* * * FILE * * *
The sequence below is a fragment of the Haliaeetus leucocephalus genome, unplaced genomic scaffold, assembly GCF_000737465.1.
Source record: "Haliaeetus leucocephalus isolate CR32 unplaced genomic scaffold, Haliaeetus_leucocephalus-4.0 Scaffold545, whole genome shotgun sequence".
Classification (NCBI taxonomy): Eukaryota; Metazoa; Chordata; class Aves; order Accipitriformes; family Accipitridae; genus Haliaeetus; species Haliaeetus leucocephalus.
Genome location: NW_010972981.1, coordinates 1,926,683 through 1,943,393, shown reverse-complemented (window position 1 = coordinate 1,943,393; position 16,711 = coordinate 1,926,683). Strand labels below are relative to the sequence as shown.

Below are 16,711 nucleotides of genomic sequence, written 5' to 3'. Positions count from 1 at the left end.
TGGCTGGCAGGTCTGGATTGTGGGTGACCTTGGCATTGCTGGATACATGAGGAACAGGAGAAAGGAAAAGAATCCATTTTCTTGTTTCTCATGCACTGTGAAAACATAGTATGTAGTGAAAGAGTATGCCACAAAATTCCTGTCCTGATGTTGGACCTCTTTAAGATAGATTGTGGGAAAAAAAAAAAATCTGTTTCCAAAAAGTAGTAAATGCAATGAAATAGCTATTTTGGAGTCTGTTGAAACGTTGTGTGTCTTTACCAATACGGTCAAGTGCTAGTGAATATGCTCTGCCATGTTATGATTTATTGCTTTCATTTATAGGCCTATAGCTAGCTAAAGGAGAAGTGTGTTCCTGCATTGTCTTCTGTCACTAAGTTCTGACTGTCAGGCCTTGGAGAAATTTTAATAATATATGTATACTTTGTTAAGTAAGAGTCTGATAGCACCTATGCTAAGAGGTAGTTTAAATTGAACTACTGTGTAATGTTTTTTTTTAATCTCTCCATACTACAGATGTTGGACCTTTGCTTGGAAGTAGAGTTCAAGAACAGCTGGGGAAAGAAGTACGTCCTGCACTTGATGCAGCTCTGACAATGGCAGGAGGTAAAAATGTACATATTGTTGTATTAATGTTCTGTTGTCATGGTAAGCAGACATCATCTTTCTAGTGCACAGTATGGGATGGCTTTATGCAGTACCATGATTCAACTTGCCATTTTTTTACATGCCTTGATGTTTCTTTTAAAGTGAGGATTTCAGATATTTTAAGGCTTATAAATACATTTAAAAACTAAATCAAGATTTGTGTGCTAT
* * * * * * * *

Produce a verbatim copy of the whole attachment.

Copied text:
The sequence below is a fragment of the Haliaeetus leucocephalus genome, unplaced genomic scaffold, assembly GCF_000737465.1.
Source record: "Haliaeetus leucocephalus isolate CR32 unplaced genomic scaffold, Haliaeetus_leucocephalus-4.0 Scaffold545, whole genome shotgun sequence".
Classification (NCBI taxonomy): Eukaryota; Metazoa; Chordata; class Aves; order Accipitriformes; family Accipitridae; genus Haliaeetus; species Haliaeetus leucocephalus.
Genome location: NW_010972981.1, coordinates 1,926,683 through 1,943,393, shown reverse-complemented (window position 1 = coordinate 1,943,393; position 16,711 = coordinate 1,926,683). Strand labels below are relative to the sequence as shown.

Below are 16,711 nucleotides of genomic sequence, written 5' to 3'. Positions count from 1 at the left end.
TGGCTGGCAGGTCTGGATTGTGGGTGACCTTGGCATTGCTGGATACATGAGGAACAGGAGAAAGGAAAAGAATCCATTTTCTTGTTTCTCATGCACTGTGAAAACATAGTATGTAGTGAAAGAGTATGCCACAAAATTCCTGTCCTGATGTTGGACCTCTTTAAGATAGATTGTGGGAAAAAAAAAAAATCTGTTTCCAAAAAGTAGTAAATGCAATGAAATAGCTATTTTGGAGTCTGTTGAAACGTTGTGTGTCTTTACCAATACGGTCAAGTGCTAGTGAATATGCTCTGCCATGTTATGATTTATTGCTTTCATTTATAGGCCTATAGCTAGCTAAAGGAGAAGTGTGTTCCTGCATTGTCTTCTGTCACTAAGTTCTGACTGTCAGGCCTTGGAGAAATTTTAATAATATATGTATACTTTGTTAAGTAAGAGTCTGATAGCACCTATGCTAAGAGGTAGTTTAAATTGAACTACTGTGTAATGTTTTTTTTTAATCTCTCCATACTACAGATGTTGGACCTTTGCTTGGAAGTAGAGTTCAAGAACAGCTGGGGAAAGAAGTACGTCCTGCACTTGATGCAGCTCTGACAATGGCAGGAGGTAAAAATGTACATATTGTTGTATTAATGTTCTGTTGTCATGGTAAGCAGACATCATCTTTCTAGTGCACAGTATGGGATGGCTTTATGCAGTACCATGATTCAACTTGCCATTTTTTTACATGCCTTGATGTTTCTTTTAAAGTGAGGATTTCAGATATTTTAAGGCTTATAAATACATTTAAAAACTAAATCAAGATTTGTGTGCTAT